Monday, 7 November 2016

Monash Imaging: from x-rays in a dark room to saving limbs and lives

Dr Chandra with a stent retriever
The field of radiology has come a long way since Wilhelm Conrad Roentgen’s discovery of X-rays in 1895. Ultrasound and nuclear medicine, computerised tomography (CT) and magnetic resonance imaging (MRI) are all commonplace techniques that aid in the diagnosis of disease.

What is not commonly known is that radiologists now do far more than sit in a dark room interpreting images and writing reports for other doctors.

Many of the Monash Imaging radiologists
(Prof Stuckey front, centre)
Monash University’s Dr Ronil Chandra is an interventional radiologist at Monash Imaging, the largest academic imaging department in Australia.  Monash Imaging is also unique with its own university department, at Monash University’s School of Clinical Sciences at Monash Health.

Dr Chandra did his medical training in Melbourne, before specialising in radiology at Massachusetts General Hospital, Boston and Harvard Medical School.   Having trained and worked with some of the world’s best radiologists, Dr Chandra believes the imaging services provided at Monash Health are as good as anywhere in the world.

 “We do amazing work here but very few people know about it,” says Director, Monash Imaging at Monash Health and Head of Department of Imaging at Monash University, Professor Stephen Stuckey.

“We have more than 430 staff including radiologists, imaging technologists, nurses and support staff who support, perform or interpret over 325,000 imaging examinations every year at Monash Imaging—and we also publish over 50 peer-reviewed papers annually, making us one of the most academically productive imaging departments in the country.”

“More than half of all Monash Health Emergency Department patients and almost all patients admitted to our hospitals are serviced by our Department of Imaging,” says Professor Stuckey.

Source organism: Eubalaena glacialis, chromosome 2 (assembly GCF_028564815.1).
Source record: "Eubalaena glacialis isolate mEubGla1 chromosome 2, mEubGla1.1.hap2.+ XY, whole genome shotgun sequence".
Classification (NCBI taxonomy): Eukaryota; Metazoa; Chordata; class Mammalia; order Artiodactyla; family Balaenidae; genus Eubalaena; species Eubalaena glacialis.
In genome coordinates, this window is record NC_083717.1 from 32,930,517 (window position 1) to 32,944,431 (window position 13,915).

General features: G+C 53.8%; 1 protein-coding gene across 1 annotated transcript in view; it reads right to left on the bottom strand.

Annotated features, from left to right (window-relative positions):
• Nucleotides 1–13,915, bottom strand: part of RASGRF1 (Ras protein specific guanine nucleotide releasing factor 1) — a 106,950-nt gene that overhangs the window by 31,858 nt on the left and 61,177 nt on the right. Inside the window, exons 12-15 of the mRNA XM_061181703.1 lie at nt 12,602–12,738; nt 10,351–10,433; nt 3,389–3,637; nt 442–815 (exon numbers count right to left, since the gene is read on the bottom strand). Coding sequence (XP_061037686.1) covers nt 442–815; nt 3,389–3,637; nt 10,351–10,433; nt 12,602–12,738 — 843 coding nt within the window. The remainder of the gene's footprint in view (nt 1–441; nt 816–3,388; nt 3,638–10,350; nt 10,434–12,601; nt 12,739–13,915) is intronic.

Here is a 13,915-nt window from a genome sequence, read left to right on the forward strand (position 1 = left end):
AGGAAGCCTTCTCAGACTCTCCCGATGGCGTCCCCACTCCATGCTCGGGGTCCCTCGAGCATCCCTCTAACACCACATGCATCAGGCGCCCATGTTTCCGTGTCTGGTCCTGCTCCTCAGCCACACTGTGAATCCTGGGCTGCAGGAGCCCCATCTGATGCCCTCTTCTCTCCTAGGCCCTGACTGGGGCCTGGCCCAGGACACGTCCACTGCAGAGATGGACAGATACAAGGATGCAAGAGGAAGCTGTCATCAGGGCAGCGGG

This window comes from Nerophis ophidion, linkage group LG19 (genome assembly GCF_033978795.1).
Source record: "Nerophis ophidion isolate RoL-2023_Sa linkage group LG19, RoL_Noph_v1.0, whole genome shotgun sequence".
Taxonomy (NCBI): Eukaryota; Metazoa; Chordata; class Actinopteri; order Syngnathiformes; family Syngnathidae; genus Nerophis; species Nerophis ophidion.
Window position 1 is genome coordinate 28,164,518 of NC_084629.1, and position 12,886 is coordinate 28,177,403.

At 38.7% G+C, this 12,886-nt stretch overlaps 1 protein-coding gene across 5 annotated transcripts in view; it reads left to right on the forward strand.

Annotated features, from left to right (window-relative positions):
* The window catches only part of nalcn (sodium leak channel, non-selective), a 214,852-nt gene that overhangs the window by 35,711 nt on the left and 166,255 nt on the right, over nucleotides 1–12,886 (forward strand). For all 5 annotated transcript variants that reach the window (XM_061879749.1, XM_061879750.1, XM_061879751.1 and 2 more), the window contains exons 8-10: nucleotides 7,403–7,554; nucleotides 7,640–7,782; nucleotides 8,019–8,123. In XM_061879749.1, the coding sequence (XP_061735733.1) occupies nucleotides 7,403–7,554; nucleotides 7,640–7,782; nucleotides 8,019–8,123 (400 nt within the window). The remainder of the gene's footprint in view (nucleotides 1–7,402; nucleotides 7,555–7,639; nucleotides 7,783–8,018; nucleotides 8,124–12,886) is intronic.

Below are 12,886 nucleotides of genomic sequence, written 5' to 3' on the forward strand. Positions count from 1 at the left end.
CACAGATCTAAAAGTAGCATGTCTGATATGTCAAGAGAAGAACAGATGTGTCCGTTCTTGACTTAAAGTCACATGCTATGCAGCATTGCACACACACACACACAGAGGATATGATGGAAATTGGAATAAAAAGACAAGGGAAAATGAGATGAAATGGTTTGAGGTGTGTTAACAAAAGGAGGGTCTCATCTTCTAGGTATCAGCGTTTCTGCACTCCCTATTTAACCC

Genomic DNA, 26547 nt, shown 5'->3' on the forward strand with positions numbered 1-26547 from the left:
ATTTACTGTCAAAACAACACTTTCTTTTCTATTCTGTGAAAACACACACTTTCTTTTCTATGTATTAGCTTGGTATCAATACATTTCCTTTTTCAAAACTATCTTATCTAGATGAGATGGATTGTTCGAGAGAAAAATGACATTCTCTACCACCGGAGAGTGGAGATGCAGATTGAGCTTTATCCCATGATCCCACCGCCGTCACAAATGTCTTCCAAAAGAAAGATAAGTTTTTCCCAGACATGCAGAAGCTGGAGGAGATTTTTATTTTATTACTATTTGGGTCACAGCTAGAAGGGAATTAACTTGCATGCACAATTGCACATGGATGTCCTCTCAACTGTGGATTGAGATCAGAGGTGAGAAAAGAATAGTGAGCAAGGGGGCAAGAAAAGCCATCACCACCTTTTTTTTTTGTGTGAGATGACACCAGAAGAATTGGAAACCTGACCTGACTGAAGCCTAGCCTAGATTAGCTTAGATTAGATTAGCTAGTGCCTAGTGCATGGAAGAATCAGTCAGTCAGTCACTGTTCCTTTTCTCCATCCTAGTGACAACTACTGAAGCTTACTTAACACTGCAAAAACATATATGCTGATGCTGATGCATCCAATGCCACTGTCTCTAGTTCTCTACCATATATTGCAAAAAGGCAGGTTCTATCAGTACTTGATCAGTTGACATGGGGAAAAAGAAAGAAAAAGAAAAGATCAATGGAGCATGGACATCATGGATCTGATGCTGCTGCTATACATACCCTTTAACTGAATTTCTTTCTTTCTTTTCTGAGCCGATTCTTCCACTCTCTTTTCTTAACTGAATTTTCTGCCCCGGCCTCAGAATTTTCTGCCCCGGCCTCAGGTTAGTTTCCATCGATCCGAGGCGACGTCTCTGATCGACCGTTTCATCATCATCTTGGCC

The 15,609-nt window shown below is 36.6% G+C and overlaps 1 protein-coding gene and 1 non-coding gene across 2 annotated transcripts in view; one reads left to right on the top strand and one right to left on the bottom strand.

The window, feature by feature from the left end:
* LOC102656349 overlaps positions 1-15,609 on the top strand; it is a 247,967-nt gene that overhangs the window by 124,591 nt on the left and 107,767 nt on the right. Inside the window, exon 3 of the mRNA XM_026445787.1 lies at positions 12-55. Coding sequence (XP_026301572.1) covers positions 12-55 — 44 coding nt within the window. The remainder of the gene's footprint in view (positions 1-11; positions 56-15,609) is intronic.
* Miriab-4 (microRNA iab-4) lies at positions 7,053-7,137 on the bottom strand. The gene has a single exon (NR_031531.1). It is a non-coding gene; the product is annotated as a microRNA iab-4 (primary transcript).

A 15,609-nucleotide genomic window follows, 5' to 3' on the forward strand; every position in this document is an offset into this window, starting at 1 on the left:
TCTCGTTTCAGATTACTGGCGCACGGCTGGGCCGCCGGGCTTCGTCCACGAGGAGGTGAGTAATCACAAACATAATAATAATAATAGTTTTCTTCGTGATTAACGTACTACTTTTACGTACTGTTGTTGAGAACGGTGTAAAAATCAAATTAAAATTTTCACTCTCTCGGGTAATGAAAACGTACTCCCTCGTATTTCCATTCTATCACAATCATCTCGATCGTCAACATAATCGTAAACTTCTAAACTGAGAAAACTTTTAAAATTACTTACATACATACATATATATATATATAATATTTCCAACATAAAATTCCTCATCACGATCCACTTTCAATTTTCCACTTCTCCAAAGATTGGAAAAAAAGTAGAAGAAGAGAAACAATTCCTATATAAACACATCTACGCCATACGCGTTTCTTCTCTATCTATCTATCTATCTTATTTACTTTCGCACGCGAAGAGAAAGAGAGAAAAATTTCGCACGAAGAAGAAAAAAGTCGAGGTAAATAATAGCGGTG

There are a number of sub-specialists in the Monash Imaging team, including nine specialist interventional radiologists.  When not interpreting an image, interventional radiologists may be found inserting a stent into a patient’s brain to remove a blood clot or to treat a brain aneurysm.

Professor Stuckey says interventional radiologists use minimally invasive techniques to treat patients for a range of conditions including cancer, stroke, brain aneurysms and spinal injuries.

”We navigate the body’s natural highways to stop a bleed in the brain, remove a blood clot or to deliver chemotherapeutic agents directly to a cancer site,” says Dr Chandra. “Recent advances in imaging technology are driving this rapid change in clinical practice.”

“Five years ago, a standard CT scan for an emergency patient with acute stroke had fewer than 100 images—now standard CT imaging contains 3000 images,” says Dr Chandra.  “Radiologists need to analyse those images extremely fast to determine the best treatments.”

Radiologists are critical members of the medical team, facilitating rapid diagnosis of cause of illness with imaging techniques, and are increasingly integrated into treatment paradigms using minimally invasive interventional radiology techniques,” he says.

“Our team has become so clinical we see patients in clinic, do ward rounds in ICU and run infusions in the ICU.”

“The reality these days is patients don’t always have a surgeon—they have an interventional radiologist.”

In recognition of their expertise, Monash Medical Centre has recently been designated the second endovascular clot retrieval site in Victoria, with the largest patient catchment area.

“Stroke patients arriving at Monash Medical Centre are met by a multidisciplinary team of specialists including interventional radiologists and stroke physicians, who aim to remove a clot from a patient’s brain in under 60 minutes,” says Dr Chandra.

“We remove clots by inserting a stent retriever into the femoral artery in the patient’s groin and navigating up the neck and into the head.”

“Patients come in unable to speak or move, and as soon as we pull out the clot, they’ve recovered.  Their paralysis is gone.”

“The bottom line is we convert these patients from severe stroke to no stroke or mild stroke, and then they recover,” says Dr Chandra.

Before these techniques were available, patients either died or were left significantly disabled— these minimally invasive techniques not only save lives but patients are usually eligible to go home after 24-48 hours.

Dr Chandra says that while the procedures are costly, the economic benefit to the community is enormous.

“We’re saving on rehabilitation costs and reducing nursing home admissions. Most importantly, we’re returning people back to their families and back to normal life—that is priceless.”

International Day of Radiology is 8 November, the anniversary of Wilhelm Conrad Roentgen’s discovery of X-rays in 1895.

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